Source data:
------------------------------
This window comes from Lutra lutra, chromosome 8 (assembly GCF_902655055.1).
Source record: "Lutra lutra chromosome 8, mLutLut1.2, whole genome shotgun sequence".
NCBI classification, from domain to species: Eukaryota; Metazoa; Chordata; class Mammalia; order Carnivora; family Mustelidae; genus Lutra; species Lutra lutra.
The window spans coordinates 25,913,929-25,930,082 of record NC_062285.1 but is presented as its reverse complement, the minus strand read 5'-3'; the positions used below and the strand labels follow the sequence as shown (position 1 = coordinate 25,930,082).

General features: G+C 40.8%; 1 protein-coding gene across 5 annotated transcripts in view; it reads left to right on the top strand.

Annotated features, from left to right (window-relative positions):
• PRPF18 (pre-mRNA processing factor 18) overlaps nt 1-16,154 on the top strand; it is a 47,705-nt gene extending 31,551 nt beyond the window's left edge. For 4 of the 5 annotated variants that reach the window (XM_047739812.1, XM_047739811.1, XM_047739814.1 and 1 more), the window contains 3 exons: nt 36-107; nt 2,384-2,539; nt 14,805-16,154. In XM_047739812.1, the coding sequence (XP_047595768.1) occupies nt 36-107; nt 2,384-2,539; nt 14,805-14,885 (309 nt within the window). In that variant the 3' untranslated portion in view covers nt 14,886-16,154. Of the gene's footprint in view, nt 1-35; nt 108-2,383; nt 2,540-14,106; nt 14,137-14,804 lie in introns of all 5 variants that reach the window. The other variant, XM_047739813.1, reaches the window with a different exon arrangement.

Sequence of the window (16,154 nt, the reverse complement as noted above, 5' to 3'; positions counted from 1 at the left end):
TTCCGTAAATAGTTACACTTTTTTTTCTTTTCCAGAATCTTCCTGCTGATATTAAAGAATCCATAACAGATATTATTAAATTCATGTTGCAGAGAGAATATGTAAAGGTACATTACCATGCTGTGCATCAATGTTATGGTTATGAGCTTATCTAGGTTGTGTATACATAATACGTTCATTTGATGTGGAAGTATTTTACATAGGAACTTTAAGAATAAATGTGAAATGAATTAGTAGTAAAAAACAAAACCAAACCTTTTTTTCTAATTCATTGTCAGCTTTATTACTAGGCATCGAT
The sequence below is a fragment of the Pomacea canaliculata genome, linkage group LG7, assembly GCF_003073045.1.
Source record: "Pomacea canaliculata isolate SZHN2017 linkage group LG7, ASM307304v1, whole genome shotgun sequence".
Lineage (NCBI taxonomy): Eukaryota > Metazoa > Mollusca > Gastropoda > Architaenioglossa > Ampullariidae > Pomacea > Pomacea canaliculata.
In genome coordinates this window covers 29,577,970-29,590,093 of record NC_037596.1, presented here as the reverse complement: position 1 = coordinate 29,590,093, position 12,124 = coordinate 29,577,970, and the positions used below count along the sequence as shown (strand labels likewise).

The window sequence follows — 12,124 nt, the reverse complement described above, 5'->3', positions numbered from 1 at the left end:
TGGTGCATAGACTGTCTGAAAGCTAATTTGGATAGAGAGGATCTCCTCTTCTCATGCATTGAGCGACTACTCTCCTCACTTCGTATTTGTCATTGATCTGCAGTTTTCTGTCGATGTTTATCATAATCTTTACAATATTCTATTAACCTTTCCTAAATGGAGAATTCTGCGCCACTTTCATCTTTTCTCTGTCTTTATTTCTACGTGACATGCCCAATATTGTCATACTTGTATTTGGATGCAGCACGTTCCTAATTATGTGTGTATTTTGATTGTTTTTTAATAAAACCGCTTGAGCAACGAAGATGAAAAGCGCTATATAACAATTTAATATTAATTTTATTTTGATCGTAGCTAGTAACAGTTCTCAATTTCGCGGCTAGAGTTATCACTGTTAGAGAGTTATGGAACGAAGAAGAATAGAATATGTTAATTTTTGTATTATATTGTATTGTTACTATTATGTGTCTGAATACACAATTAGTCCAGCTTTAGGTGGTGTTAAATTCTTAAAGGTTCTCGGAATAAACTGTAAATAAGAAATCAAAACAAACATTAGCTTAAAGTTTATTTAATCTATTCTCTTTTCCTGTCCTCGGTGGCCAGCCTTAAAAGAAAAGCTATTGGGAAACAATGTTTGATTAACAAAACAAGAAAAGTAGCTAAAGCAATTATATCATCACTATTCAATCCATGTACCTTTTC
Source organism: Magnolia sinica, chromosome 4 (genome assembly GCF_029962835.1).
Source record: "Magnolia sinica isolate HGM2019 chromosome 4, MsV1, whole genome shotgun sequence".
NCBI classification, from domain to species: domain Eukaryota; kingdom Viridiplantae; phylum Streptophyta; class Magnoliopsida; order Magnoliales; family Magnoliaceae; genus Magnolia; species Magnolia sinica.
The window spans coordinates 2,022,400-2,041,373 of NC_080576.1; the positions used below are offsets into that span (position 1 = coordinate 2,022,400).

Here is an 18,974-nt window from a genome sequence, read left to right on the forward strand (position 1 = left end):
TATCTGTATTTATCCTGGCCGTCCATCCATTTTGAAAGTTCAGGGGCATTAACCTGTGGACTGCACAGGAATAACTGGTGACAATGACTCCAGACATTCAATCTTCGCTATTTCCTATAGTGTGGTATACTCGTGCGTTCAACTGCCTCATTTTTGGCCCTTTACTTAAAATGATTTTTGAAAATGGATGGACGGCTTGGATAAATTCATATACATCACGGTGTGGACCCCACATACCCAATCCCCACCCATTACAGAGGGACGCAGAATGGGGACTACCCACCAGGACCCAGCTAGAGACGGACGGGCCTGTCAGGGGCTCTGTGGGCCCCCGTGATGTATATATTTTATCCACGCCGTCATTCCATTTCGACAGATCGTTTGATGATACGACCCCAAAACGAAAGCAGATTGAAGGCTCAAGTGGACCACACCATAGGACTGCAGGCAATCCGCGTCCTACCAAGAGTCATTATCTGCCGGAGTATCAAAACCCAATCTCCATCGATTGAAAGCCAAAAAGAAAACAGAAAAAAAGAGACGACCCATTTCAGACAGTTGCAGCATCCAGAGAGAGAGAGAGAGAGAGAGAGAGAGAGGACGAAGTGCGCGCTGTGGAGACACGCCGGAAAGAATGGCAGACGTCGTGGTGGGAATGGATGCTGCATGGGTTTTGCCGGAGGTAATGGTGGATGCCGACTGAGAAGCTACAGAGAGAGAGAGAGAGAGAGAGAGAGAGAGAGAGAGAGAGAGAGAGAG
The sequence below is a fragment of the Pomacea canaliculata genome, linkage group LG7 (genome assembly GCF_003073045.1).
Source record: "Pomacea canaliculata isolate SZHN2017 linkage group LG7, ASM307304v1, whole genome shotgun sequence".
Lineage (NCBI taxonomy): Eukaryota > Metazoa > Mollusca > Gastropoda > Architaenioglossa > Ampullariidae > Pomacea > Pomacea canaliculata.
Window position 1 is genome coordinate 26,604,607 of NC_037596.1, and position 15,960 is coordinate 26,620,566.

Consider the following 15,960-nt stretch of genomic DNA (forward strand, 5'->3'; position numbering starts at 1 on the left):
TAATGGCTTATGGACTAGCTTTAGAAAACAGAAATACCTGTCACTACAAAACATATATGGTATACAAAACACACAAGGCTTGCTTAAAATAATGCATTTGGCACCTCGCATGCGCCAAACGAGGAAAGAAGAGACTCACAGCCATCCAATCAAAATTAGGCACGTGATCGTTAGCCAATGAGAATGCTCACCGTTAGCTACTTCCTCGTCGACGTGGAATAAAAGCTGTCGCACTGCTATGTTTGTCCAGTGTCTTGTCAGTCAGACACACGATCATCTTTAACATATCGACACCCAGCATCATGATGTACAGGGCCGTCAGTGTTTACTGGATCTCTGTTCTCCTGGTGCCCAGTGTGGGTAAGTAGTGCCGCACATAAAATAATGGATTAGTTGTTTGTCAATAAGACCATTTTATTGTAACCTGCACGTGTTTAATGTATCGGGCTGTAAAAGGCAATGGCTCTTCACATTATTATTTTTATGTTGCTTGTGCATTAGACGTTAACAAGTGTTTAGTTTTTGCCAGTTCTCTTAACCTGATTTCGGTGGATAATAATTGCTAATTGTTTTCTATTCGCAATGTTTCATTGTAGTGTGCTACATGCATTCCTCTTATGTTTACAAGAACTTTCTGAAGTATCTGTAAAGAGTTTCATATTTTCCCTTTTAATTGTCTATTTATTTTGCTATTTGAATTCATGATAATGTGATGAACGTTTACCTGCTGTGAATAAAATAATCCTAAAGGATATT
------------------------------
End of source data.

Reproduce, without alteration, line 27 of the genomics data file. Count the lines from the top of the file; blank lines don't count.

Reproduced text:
TAATGGCTTATGGACTAGCTTTAGAAAACAGAAATACCTGTCACTACAAAACATATATGGTATACAAAACACACAAGGCTTGCTTAAAATAATGCATTTGGCACCTCGCATGCGCCAAACGAGGAAAGAAGAGACTCACAGCCATCCAATCAAAATTAGGCACGTGATCGTTAGCCAATGAGAATGCTCACCGTTAGCTACTTCCTCGTCGACGTGGAATAAAAGCTGTCGCACTGCTATGTTTGTCCAGTGTCTTGTCAGTCAGACACACGATCATCTTTAACATATCGACACCCAGCATCATGATGTACAGGGCCGTCAGTGTTTACTGGATCTCTGTTCTCCTGGTGCCCAGTGTGGGTAAGTAGTGCCGCACATAAAATAATGGATTAGTTGTTTGTCAATAAGACCATTTTATTGTAACCTGCACGTGTTTAATGTATCGGGCTGTAAAAGGCAATGGCTCTTCACATTATTATTTTTATGTTGCTTGTGCATTAGACGTTAACAAGTGTTTAGTTTTTGCCAGTTCTCTTAACCTGATTTCGGTGGATAATAATTGCTAATTGTTTTCTATTCGCAATGTTTCATTGTAGTGTGCTACATGCATTCCTCTTATGTTTACAAGAACTTTCTGAAGTATCTGTAAAGAGTTTCATATTTTCCCTTTTAATTGTCTATTTATTTTGCTATTTGAATTCATGATAATGTGATGAACGTTTACCTGCTGTGAATAAAATAATCCTAAAGGATATT